Verea Calculating Machine Model

In 1878 Ramon Verea, a Spanish-born newspaper publisher in New York City, sent the U.S. Patent Office this model of a calculating machine he had invented. It was one of the first calculating machines that could multiply a number by a digit directly, rather than be repeated addition. The machine did not become a commercial product.
The lever-set machine has flat brass sides and is open at the front, bottom and back to reveal the mechanism. At the front are two ten-sided brass prisms that are mounted vertically. Each of the sides of the each prism has two columns of holes, with ten holes in a column. The holes come in ten sizes, with the largest and deepest representing 0, and the smallest and shallowest, 9. The holes represent multiples of a given digit.
Above the prisms are two knobs that move in slots in the flat top of the machine. Pulling forward a knob rotates the cylinder below, so that the side facing the back of the machine has holes representing multiples of the digit desired. Behind this mechanism is a row of tapered pins. Pulling a lever at the back of the machine raises or lowers these pins in order to set the multiplier. Turning a crank on the right side moves the pins up to the faces of the prisms and, where there are holes in the prism, allows the pins to enter to a certain depth.
Once the surface of a prism touched a pin, it pushed the pin, and a rack behind the pin, backward. Pins entering shallow holes reach the prism quickly and have a correspondingly greater effect on the rack. Pinions linked to the racks rotate correspondingly, rotating the result wheels at the back of the machine, with carrying occurring as required. Further turning of the crank restores the prisms, racks, and pins to their original position.
A mark on the top front of the machine reads: R. VEREA (/) NEW YORK.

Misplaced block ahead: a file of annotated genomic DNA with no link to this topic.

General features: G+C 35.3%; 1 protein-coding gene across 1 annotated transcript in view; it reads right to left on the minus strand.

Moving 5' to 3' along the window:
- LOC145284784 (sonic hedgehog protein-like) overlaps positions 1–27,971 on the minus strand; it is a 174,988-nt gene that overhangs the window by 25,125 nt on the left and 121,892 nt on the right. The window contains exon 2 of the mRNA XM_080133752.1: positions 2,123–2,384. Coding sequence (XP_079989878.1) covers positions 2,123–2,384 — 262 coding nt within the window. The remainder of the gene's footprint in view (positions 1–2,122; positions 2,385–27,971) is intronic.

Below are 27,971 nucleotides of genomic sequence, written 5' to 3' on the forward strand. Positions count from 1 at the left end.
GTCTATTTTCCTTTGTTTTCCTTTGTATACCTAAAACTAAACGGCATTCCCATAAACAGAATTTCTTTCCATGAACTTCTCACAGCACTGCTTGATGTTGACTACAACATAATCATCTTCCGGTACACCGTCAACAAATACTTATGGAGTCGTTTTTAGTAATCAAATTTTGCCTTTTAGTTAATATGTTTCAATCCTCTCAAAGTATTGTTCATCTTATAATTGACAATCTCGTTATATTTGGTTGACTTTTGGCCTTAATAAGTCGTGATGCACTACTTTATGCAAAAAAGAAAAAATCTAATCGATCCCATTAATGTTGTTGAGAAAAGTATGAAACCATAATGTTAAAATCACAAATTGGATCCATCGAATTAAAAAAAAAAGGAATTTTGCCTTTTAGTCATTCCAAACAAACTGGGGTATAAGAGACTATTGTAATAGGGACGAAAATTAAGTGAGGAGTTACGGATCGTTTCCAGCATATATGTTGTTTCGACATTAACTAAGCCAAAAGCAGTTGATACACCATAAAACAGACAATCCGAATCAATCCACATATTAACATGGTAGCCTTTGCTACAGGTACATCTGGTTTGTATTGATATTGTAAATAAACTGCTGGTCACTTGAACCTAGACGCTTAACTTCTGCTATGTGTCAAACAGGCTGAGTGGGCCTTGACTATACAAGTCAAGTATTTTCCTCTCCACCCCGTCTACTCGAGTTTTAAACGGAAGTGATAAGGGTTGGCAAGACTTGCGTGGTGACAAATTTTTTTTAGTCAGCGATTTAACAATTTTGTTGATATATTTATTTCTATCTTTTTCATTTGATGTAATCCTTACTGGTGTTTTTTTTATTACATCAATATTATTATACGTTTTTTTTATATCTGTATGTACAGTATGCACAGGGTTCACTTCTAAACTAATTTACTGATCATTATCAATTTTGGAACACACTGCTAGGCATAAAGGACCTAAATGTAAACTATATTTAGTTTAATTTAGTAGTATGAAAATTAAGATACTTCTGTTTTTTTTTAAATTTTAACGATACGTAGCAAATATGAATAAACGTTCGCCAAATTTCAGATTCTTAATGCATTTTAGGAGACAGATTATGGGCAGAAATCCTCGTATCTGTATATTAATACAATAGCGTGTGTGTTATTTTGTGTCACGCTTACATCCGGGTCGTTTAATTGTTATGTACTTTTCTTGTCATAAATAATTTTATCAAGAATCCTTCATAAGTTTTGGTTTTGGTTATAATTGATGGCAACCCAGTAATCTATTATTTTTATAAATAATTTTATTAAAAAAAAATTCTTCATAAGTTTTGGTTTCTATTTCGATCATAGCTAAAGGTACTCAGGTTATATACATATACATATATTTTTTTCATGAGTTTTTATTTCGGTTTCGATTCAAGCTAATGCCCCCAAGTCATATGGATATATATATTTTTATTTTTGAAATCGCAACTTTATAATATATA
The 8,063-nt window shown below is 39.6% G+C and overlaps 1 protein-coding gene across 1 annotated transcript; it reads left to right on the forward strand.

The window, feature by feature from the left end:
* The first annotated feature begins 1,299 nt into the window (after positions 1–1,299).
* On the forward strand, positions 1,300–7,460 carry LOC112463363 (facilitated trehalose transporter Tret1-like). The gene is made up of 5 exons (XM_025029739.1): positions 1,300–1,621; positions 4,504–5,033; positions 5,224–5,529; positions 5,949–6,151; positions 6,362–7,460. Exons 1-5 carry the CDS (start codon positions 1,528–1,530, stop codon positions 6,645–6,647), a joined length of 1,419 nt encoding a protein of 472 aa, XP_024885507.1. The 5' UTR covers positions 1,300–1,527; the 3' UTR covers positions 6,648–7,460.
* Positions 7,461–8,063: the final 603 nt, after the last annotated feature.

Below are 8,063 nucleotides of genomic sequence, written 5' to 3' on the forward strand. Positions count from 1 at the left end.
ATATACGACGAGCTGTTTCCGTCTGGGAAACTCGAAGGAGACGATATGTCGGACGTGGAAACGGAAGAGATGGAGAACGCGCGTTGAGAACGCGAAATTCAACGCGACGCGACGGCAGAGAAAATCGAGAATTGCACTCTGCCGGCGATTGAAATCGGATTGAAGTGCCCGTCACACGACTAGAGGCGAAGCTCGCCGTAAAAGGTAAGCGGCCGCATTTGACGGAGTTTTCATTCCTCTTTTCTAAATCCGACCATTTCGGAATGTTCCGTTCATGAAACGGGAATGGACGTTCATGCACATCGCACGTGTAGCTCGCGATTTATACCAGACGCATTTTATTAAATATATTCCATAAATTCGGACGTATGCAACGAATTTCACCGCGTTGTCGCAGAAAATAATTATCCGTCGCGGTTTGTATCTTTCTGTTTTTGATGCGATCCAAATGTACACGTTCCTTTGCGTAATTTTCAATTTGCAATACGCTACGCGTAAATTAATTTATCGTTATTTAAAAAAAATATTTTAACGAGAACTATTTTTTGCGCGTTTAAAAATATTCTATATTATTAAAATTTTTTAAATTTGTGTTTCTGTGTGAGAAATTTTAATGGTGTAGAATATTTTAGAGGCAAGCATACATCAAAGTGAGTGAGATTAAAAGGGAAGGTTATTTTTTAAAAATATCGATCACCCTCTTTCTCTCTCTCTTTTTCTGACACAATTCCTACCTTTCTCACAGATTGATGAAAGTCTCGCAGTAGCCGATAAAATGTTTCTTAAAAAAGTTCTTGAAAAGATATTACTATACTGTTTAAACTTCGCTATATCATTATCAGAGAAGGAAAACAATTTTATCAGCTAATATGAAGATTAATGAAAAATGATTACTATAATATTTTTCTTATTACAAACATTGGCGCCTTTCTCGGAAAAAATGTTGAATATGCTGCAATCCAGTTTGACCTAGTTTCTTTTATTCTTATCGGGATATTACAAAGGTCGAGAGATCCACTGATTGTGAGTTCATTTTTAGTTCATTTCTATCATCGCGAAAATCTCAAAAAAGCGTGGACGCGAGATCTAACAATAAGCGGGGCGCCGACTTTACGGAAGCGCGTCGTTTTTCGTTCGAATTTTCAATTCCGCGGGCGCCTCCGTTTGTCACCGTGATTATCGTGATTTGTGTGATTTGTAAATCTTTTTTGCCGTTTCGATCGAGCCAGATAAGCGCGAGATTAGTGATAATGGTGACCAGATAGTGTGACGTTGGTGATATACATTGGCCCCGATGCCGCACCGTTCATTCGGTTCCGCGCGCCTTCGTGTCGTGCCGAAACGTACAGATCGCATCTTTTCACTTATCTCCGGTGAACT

The model was displayed at the Museums of the Peaceful Arts in New York City. When that museum closed, it was given to the Smithsonian Institution by L. Leland Locke.
R. Verea, “Improvement in Calculating Machines,” U.S. Patent 207918, September 10, 1878.
L. Leland Locke, “The First Direct-Multiplication Machine,” Typewriter Topics, November, 1926, pp. 16 and 18.
P. Kidwell, “Ideology and Invention: The Calculating Machine of Ramon Verea,” Rittenhouse, vol. 9, 1995, pp. 33–41.
Currently not on view
Object Name
calculating machine
date made
date patented
Verea, Ramon
Verea, Ramon
Physical Description
ferrous metal (overall material)
brass (overall material)
overall: 13.3 cm x 17.5 cm x 20.2 cm; 5 1/4 in x 6 7/8 in x 7 15/16 in
place made
United States: New York, New York
place patented
United States: New York, New York
ID Number
catalog number
accession number
Science & Mathematics
Calculating Machines
Mathematical Association of America Objects
See more items in
Medicine and Science: Mathematics
Mathematical Association of America Objects
Calculating Machines
Data Source
National Museum of American History, Kenneth E. Behring Center
Credit Line
Gift of L. Leland Locke
Additional Media

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